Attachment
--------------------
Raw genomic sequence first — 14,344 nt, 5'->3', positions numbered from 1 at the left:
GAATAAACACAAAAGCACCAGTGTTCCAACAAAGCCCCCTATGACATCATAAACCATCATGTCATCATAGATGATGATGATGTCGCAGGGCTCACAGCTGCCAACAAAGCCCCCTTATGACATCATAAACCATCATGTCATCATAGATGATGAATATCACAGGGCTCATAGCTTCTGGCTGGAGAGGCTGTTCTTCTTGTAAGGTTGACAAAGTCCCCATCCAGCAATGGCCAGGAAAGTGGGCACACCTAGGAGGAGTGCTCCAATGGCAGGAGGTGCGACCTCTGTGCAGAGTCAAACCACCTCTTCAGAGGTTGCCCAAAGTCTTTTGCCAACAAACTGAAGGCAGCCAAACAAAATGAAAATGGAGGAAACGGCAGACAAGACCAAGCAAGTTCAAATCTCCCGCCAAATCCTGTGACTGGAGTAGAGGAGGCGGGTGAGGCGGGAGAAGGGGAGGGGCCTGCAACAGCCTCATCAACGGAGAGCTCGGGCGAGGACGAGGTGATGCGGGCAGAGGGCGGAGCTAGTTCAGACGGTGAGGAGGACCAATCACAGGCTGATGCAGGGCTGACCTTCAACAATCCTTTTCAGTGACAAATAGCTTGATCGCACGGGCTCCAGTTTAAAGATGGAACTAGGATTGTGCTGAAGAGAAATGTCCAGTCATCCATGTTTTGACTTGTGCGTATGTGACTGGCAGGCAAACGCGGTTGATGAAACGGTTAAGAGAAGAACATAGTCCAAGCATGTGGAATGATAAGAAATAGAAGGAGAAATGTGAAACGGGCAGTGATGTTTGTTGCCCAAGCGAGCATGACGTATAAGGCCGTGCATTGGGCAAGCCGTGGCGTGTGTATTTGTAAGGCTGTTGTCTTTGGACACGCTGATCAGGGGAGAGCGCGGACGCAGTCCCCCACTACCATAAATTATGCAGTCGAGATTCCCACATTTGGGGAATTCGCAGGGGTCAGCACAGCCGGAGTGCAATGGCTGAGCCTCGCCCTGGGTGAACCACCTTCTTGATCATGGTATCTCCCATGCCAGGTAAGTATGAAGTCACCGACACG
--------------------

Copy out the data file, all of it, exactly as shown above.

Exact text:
Raw genomic sequence first — 14,344 nt, 5'->3', positions numbered from 1 at the left:
GAATAAACACAAAAGCACCAGTGTTCCAACAAAGCCCCCTATGACATCATAAACCATCATGTCATCATAGATGATGATGATGTCGCAGGGCTCACAGCTGCCAACAAAGCCCCCTTATGACATCATAAACCATCATGTCATCATAGATGATGAATATCACAGGGCTCATAGCTTCTGGCTGGAGAGGCTGTTCTTCTTGTAAGGTTGACAAAGTCCCCATCCAGCAATGGCCAGGAAAGTGGGCACACCTAGGAGGAGTGCTCCAATGGCAGGAGGTGCGACCTCTGTGCAGAGTCAAACCACCTCTTCAGAGGTTGCCCAAAGTCTTTTGCCAACAAACTGAAGGCAGCCAAACAAAATGAAAATGGAGGAAACGGCAGACAAGACCAAGCAAGTTCAAATCTCCCGCCAAATCCTGTGACTGGAGTAGAGGAGGCGGGTGAGGCGGGAGAAGGGGAGGGGCCTGCAACAGCCTCATCAACGGAGAGCTCGGGCGAGGACGAGGTGATGCGGGCAGAGGGCGGAGCTAGTTCAGACGGTGAGGAGGACCAATCACAGGCTGATGCAGGGCTGACCTTCAACAATCCTTTTCAGTGACAAATAGCTTGATCGCACGGGCTCCAGTTTAAAGATGGAACTAGGATTGTGCTGAAGAGAAATGTCCAGTCATCCATGTTTTGACTTGTGCGTATGTGACTGGCAGGCAAACGCGGTTGATGAAACGGTTAAGAGAAGAACATAGTCCAAGCATGTGGAATGATAAGAAATAGAAGGAGAAATGTGAAACGGGCAGTGATGTTTGTTGCCCAAGCGAGCATGACGTATAAGGCCGTGCATTGGGCAAGCCGTGGCGTGTGTATTTGTAAGGCTGTTGTCTTTGGACACGCTGATCAGGGGAGAGCGCGGACGCAGTCCCCCACTACCATAAATTATGCAGTCGAGATTCCCACATTTGGGGAATTCGCAGGGGTCAGCACAGCCGGAGTGCAATGGCTGAGCCTCGCCCTGGGTGAACCACCTTCTTGATCATGGTATCTCCCATGCCAGGTAAGTATGAAGTCACCGACACG